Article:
Although VeDBA declined during dives because of reduced buoyancy as air volume was compressed and distinct VeDBA profiles associated with dive phases were observed (Cook et al., 2010), dive costs decreased more sharply with depth than implied by biomechanics alone. In other diving homeotherms, activity does not correlate well with energy expenditure (Fahlman et al., 2008; Halsey et al., 2011; Meir et al., 2013; Volpov et al., 2015). We argue that in addition to mechanical activity, dive costs are strongly affected by the suppression of oxygen consumption via reduced heart rate, body temperature, shunting of blood past non-vital organs and other mechanisms, and that physiology, in addition to physics, plays an important role in oxygen consumption during dives. This interpretation is supported by the fact that when physiology and mechanical activity were considered in the AIC model competition, we found that an exponential term meant to account for diving hypometabolism consistently outcompeted a biomechanical activity term. Several authors have calculated diving costs of breath-hold diving homeotherms using biomechanics alone (Lovvorn et al., 2009; Goldbogen et al., 2012; Potvin et al., 2012). Given the importance of physiology, we suggest that such calculations are likely to be inaccurate representations of actual diving costs based on the various attempts to validate such models (Fahlman et al., 2008; Halsey et al., 2011; Meir et al., 2013). Rather, an exponential decrease in metabolism, associated with reduced temperature, heart rate and shunting of blood away from non-essential organs, provided a better fit and was included in all of the most parsimonious models (Table 2).
Total VeDBA models consistently performed well, predicting DLW-estimated mass-specific total energy expenditure within 0.20±1.2×10−2 kJ g−1 on average. This is in contrast to time budget models, which had an average absolute deviation from DLW estimates of 0.26±4.4×10−2 kJ g−1, meaning that, on average, the worst total VeDBA model and the best time budget models were equally deviant from DLW-estimated mass-specific total energy expenditure values (Fig. 4). Although a sample size of n=17 increases vulnerability to model overfitting, we do not believe that to be the primary driver of the observed difference between total VeDBA and time budget models. The AIC approach we have taken avoids overfitting by penalizing additional parameters, and the finite sample size correction we have used is specifically designed for handling small sample sizes. If the goodness-of-fit observed in total VeDBA models was an artefact of overfitting, then similarly parameterized time budget models would be expected to perform equally as well. Additionally, if performance by total VeDBA models was merely a product of overfitting, then goodness-of-fit would correlate with number of model parameters, which is not the case (Table S1). The fact that goodness-of-fit remains high regardless of activity parameterization leads us to conclude that total VeDBA is a more robust metric than activity time budgets for estimating energy expenditure in free-ranging organisms. Although an activity time budget approach can yield energy expenditure estimates that are nearly as accurate as total VeDBA models, this is only after optimal parameterization.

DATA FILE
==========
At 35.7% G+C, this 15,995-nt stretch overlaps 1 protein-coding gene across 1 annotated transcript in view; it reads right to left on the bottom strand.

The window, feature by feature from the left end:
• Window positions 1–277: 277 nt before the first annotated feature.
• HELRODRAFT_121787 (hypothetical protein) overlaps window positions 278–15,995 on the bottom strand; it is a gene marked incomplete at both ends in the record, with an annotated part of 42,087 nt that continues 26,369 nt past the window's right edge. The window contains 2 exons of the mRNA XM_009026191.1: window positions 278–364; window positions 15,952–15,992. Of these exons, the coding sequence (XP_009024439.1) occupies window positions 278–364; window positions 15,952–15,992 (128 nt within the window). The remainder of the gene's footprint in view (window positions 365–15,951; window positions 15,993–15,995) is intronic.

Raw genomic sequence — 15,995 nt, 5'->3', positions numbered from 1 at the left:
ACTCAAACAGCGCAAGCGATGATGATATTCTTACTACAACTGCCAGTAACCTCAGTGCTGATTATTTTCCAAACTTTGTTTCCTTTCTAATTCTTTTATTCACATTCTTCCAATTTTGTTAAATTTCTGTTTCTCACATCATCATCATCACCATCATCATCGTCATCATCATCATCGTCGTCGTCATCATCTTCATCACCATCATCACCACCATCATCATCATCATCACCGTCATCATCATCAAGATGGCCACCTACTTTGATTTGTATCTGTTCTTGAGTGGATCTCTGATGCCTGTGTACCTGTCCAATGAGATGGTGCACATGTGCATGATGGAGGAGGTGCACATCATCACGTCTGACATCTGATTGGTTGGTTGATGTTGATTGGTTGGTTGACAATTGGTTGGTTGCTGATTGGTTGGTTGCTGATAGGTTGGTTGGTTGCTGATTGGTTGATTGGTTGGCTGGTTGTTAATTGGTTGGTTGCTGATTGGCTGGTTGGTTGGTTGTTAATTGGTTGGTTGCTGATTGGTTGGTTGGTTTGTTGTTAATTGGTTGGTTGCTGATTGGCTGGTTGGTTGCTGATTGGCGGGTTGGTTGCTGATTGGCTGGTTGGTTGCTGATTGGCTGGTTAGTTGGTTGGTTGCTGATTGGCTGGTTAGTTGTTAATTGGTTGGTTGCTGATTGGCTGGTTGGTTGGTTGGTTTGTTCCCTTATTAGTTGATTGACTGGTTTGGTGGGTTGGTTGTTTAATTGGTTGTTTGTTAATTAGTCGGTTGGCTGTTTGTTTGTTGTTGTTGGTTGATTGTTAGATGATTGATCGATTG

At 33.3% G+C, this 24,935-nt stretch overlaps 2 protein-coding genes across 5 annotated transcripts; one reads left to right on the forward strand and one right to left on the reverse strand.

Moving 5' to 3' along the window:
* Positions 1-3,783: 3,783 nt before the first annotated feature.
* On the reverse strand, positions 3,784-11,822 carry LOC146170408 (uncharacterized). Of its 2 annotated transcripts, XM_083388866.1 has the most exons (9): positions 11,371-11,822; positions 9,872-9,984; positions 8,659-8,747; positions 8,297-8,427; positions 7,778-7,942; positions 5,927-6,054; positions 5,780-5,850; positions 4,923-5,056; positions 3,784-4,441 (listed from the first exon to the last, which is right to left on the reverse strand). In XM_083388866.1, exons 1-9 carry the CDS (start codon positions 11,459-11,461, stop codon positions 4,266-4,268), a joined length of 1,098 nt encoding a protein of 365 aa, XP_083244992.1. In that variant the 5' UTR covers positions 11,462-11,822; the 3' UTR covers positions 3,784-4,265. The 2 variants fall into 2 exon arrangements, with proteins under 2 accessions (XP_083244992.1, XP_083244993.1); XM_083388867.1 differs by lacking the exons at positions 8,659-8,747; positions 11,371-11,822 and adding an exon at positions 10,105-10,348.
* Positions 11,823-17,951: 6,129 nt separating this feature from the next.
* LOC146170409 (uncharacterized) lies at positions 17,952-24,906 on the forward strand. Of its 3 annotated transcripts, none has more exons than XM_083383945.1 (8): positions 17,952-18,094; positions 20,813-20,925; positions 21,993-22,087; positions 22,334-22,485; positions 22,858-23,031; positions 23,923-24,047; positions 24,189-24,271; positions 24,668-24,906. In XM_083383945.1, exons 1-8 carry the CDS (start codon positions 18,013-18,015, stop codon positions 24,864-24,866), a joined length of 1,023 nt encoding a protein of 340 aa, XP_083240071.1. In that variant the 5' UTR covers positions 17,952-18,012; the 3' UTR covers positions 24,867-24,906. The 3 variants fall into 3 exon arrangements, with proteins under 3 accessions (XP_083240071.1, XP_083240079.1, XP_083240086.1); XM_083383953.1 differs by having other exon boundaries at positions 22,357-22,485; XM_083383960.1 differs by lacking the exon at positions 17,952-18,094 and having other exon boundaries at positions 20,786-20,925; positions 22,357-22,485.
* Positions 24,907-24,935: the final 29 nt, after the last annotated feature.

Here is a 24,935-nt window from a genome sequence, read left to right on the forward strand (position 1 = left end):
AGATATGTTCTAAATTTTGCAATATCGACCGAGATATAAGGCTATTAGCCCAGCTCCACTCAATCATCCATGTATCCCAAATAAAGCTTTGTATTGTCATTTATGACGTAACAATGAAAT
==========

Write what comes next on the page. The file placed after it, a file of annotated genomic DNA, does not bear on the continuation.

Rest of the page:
Low daily energy expenditure in pelagic cormorants despite high flight and dive costs